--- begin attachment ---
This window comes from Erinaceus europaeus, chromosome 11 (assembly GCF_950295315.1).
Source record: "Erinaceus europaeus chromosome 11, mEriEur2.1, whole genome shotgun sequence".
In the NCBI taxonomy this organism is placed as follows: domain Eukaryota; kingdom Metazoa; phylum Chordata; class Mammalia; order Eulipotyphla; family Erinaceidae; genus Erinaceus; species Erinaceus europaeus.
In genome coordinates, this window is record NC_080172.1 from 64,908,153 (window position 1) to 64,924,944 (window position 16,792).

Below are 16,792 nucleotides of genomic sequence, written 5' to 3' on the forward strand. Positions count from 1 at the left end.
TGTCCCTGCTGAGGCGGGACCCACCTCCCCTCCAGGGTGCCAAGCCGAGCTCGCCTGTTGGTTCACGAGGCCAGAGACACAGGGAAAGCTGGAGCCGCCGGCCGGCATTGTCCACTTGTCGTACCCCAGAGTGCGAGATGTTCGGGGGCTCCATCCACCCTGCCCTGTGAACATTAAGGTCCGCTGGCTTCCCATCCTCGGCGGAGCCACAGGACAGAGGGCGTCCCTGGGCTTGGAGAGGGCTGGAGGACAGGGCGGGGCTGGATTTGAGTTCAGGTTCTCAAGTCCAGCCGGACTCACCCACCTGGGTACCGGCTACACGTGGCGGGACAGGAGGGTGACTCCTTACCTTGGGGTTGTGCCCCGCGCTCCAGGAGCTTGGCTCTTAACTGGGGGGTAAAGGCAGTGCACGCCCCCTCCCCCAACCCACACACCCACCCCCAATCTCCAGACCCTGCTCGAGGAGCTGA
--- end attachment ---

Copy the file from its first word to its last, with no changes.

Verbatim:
This window comes from Erinaceus europaeus, chromosome 11 (assembly GCF_950295315.1).
Source record: "Erinaceus europaeus chromosome 11, mEriEur2.1, whole genome shotgun sequence".
In the NCBI taxonomy this organism is placed as follows: domain Eukaryota; kingdom Metazoa; phylum Chordata; class Mammalia; order Eulipotyphla; family Erinaceidae; genus Erinaceus; species Erinaceus europaeus.
In genome coordinates, this window is record NC_080172.1 from 64,908,153 (window position 1) to 64,924,944 (window position 16,792).

Below are 16,792 nucleotides of genomic sequence, written 5' to 3' on the forward strand. Positions count from 1 at the left end.
TGTCCCTGCTGAGGCGGGACCCACCTCCCCTCCAGGGTGCCAAGCCGAGCTCGCCTGTTGGTTCACGAGGCCAGAGACACAGGGAAAGCTGGAGCCGCCGGCCGGCATTGTCCACTTGTCGTACCCCAGAGTGCGAGATGTTCGGGGGCTCCATCCACCCTGCCCTGTGAACATTAAGGTCCGCTGGCTTCCCATCCTCGGCGGAGCCACAGGACAGAGGGCGTCCCTGGGCTTGGAGAGGGCTGGAGGACAGGGCGGGGCTGGATTTGAGTTCAGGTTCTCAAGTCCAGCCGGACTCACCCACCTGGGTACCGGCTACACGTGGCGGGACAGGAGGGTGACTCCTTACCTTGGGGTTGTGCCCCGCGCTCCAGGAGCTTGGCTCTTAACTGGGGGGTAAAGGCAGTGCACGCCCCCTCCCCCAACCCACACACCCACCCCCAATCTCCAGACCCTGCTCGAGGAGCTGA